Change and Decay in All Around I See by Allan Massie
The Hangman’s Song by James Oswald
Wish I Was Here by Jackie Kay
The Hope That Kills Us Edited by Adrian Searle
Other stories and other stories by Ali Smith
Young Adam by Alexander Trocchi*
The Gowk Storm by Nancy Brysson Morrison*
No Mean City by H McArthur and H Kingsley Long*
Shorter Scottish Fiction by Robert Louis Stevenson*
The Expedition of Humphry Clinker by Tobias Smollett*
Girl Meets Boy by Ali Smith
Fair Helen by Andrew Greig
The Dear, Green Place by Archie Hind*
Fur Sadie by Archie Hind
Greenvoe by George Mackay Brown*
Stepping Out by Cynthia Rogerson
Open the Door! by Catherine Carswell*
The Silver Darlings by Neil M Gunn*
Scotia Nova edited by Alistair Findlay and Tessa Ransford
After the Dance: selected short stories of Iain Crichton Smith
John Macnab by John Buchan
Another Time, Another Place by Jessie Kesson
Consider the Lilies by Iain Crichton Smith*
The Thirty-Nine Steps by John Buchan*
Poems Iain Banks Ken MacLeod
Mistaken by Annie S Swan
Me and Ma Gal by Des Dillon*
Tea with the Taliban: poems by Owen Gallagher
A Choosing by Liz Lochhead
The Cone Gatherers by Robin Jenkins*
Born Free by Laura Hird*
the first person and other stories by Ali Smith

That makes 42 books in all (plus 2 if the Violet Jacob and Archie Hind count double.) None were non-fiction, 3 were poetry, 2 SF/Fantasy, 19 + (4x½ + 3 doublers) by men, 13 + (3 doublers and 1 triple) by women, 2 had various authors/contributors.

Annals of the Parish by John Galt

Or the Chronicle of Dalmailing during the Ministry of the Rev Micah Balwhidder, written by himself.
Oxford University Press World’s Classics, 1986, 272 p – including xiv p Introduction, 1 p Note on the Text, 2 p Select Bibliography, 3 p Chronology of John Galt, 3 p Textual Notes, 29 p Explanatory Notes.

Annals of the Parish cover

Not just one of the 100 Best Scottish books but a World’s Classic no less, and set in the interesting times of the late eighteenth and early nineteenth centuries so taking in growing industrialisation and, at a distance, the American War of Independence and The French Revolution. The book is couched as the parish memoirs of the Rev Balwhidder who is at first not welcomed by his new congregation as being imposed on them by the parish’s heritors but wins them over soon enough. Initially he refers to Dalmailing as the clachan (village) but the town grows in size when manufacturing begins.

While, as Galt himself admitted Annals of the Parish is not a novel since it has no plot, the book still has enough human activity to sustain interest. Characters are sketched economically and develop by repeated exposure to their doings. Mrs Malcolm in particular engages the narrator’s and hence the reader’s sympathies. Some of the lesser characters’ names are playful. Mr Cayenne has a temper, the mason is a Mr Trowel, there is a Mr Toddy who owns a drinking establishment, Mr Cylindar is an engineer, the doctors Tanzey and Marigold are named after medicinal plants.

There are many biblical allusions and several animadversions against Roman Catholicism – to be expected of a Presbyterian minister of the time, though the Parish elders and Rev Balwhidder himself mellow in this regard later in the book as a consequence of the French Revolution. At one point he observes that, “The world is such a wheel carriage that it might properly be called the WHIRL’D.” (If someone 200 years ago could write that how much more would their disorientation be now?)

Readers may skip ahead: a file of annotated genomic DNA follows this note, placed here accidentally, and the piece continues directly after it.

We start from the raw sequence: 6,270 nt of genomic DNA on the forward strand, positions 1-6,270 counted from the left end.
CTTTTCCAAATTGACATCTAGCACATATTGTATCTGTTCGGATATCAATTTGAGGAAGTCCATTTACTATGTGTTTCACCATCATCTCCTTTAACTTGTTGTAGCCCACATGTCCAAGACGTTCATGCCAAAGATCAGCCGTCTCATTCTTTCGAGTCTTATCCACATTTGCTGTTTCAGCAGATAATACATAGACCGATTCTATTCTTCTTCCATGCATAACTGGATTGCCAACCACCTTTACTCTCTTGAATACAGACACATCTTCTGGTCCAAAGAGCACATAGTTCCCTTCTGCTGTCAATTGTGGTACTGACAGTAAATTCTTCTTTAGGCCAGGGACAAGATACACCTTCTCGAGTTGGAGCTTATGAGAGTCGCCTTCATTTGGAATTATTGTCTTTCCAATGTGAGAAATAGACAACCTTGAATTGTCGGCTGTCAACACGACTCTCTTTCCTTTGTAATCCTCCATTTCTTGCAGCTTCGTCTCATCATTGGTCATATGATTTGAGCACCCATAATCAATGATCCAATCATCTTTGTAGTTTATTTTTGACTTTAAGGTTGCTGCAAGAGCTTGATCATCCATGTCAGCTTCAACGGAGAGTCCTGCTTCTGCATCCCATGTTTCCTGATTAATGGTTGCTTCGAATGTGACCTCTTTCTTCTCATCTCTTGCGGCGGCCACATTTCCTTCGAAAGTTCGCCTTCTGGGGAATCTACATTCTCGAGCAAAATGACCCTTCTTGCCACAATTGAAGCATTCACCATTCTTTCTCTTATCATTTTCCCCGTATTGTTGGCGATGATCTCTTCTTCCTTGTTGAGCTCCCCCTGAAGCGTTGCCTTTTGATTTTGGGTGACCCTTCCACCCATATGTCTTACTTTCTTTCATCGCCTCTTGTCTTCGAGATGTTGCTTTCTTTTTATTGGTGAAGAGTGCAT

Modern sensibilities may be a little shocked by the mention of a “blackamoor” servant named “Sambo” (my quotation marks.) And there is the phrase “avaricious Jew” – though that epithet is directed at the Rev Balwhidder when he seeks an augmentation of his stipend.

In the notes it is said that the word Utilitarian – and thus its ism? – might have been lost (Jeremy Bentham gave it up for ‘greatest happiness principle’) had not John Stuart Mill recovered it from Annals of the Parish.

For a piece of fiction with no plot Annals of the Parish is surprisingly readable, even two centuries on. As a portrait of small town Scottish life at the time it is admirable and its lessons not applicable to Scotland alone.

Pedant’s corner:- David and Goliah (Goliath,) but if was one of misfortune (it.) Once again I noticed dulness with one “l” and there was “when I now recal to mind.” There is one use of the word bairns for children but otherwise weans is used throughout.

Read Scotland 2014 Overview

Twelve months gone and 29 books “Scottish” books read. (Or 30 if The Member and The Radical count as two; then again perhaps only 27 if A Scots Quair is treated as a single book.) That’s 2½ per month, give or take. And, if you discount the exceptions already mentioned, not a repeat author in the list.

2 were non-fiction; 4 outright SF/Fantasy; 18 were written by men (20 if the trilogy is separated) and 9 by women. (That gender disparity is lessened by 50% if you consider only authors still alive in 2014, though.)

I’m pleased to have caught up with John Galt and have already bought two more of his novels, delighted to have read A Scots Quair at last, made acquaintance with William Graham, Neil M Gunn, Carole Johnstone, Jackie Kay, Agnes Owens, Muriel Spark and Alan Spence and refound Naomi Mitchison. My main discovery, though, was Andrew Greig whose That Summer is the best book by a writer new to me (Scottish or not) since I first encountered Andrew Crumey.

My review of Kate Atkinson’s Life After Life is still to appear. See later this week, or even tomorrow.

There is apparently a Read Scotland Challenge 2015. I don’t think I’ll make 29 this year. I’ve got a lot of other reading to catch up on.

The Member and The Radical by John Galt

Canongate Classics, 1996, 263 p, including 2 p glossary, 6 p notes (The Member) and 4 p notes (The Radical) plus 8 p Introduction.

The Member and The Radical cover

Galt was a Scot born in Ayrshire whose novels mainly dealt with the impact of the industrial revolution and has been called the first political novelist in the English language. The Member was the first example of the Parliamentary political novel, The Radical deals with Parliamentary matters only towards its end. These two works of fiction were first published in 1832 (in January and May respectively) and subsequently in one volume as The Reform that November but apparently not republished till 1975 (The Member) and this edition (The Radical.) The two hundred year old idioms do take some getting used to but it is worth persevering.